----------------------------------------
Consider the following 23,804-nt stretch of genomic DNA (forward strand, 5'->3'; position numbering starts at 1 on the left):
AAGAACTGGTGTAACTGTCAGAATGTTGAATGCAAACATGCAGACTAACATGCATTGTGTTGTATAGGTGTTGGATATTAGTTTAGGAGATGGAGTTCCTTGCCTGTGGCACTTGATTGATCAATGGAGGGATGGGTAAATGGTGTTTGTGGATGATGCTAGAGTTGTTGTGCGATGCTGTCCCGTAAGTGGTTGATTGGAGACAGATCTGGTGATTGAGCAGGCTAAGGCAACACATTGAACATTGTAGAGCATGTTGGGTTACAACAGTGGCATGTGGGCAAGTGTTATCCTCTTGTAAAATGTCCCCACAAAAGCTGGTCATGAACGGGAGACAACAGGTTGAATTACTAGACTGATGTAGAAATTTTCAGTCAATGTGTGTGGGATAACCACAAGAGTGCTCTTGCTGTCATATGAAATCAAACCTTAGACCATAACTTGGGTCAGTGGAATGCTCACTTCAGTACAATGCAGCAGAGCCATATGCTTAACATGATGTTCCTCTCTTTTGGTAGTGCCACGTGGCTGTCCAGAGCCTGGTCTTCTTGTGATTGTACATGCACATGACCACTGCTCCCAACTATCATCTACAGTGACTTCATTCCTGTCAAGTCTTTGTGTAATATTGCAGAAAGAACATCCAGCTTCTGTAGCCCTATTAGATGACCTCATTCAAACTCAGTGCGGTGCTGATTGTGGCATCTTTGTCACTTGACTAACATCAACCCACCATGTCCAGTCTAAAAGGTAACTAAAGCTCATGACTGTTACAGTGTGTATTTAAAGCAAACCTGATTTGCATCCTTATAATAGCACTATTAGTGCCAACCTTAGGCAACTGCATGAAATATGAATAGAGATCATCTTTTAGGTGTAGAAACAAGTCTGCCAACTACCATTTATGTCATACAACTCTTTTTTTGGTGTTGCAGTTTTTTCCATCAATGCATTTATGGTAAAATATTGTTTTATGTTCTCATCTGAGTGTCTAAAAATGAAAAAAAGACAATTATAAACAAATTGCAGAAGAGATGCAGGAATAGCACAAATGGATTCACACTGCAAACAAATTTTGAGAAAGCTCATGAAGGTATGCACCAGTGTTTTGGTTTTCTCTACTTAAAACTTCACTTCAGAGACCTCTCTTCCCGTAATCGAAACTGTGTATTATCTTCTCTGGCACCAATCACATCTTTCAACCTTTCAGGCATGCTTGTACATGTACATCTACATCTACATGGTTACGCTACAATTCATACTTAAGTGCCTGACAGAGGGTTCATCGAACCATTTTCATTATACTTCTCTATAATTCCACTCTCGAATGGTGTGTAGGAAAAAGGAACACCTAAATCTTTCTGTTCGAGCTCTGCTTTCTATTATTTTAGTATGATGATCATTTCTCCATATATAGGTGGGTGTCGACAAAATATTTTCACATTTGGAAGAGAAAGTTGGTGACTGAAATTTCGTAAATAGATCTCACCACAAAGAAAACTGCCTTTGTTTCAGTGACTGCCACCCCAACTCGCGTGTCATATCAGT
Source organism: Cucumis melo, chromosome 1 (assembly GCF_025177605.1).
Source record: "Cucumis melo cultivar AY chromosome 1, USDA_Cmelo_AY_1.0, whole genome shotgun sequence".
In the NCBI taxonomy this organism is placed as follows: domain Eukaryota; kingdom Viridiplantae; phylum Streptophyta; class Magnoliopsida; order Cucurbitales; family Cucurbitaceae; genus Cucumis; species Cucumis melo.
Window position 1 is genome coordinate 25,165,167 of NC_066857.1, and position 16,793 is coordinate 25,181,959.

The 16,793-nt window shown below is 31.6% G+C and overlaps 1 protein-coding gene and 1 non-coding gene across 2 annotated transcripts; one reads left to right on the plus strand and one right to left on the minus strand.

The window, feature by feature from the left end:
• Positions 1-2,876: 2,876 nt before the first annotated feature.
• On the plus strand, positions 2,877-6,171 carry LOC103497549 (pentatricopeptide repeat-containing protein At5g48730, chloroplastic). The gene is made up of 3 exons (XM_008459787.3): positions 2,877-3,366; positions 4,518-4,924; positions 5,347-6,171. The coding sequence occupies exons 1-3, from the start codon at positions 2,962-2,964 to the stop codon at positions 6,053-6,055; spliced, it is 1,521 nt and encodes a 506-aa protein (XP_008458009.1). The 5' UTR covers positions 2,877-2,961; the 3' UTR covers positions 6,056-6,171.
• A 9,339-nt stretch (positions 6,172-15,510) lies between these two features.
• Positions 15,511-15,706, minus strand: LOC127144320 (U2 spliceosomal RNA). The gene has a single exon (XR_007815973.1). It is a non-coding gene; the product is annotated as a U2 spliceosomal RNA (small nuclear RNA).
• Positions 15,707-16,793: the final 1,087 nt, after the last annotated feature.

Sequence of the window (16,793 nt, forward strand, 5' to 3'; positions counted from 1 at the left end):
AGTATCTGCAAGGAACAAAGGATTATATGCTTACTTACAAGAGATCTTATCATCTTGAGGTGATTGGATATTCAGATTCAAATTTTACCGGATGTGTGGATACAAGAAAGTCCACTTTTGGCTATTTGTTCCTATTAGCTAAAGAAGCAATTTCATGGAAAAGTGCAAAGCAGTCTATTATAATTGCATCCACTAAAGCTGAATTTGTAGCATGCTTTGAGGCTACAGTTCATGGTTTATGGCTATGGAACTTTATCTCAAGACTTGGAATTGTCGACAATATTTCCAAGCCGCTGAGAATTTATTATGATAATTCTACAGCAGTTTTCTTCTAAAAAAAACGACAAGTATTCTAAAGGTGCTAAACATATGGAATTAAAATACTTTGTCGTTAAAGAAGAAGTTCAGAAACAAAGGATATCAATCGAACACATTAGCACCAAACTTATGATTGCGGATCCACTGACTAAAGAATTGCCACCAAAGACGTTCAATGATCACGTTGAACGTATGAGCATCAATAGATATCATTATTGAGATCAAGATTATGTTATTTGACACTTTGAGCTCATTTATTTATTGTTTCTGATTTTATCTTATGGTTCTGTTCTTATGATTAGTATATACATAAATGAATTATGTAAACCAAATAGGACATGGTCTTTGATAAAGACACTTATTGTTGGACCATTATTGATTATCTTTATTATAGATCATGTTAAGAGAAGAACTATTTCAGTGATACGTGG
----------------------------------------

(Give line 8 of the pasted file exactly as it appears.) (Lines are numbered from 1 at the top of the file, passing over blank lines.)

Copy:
The window, feature by feature from the left end: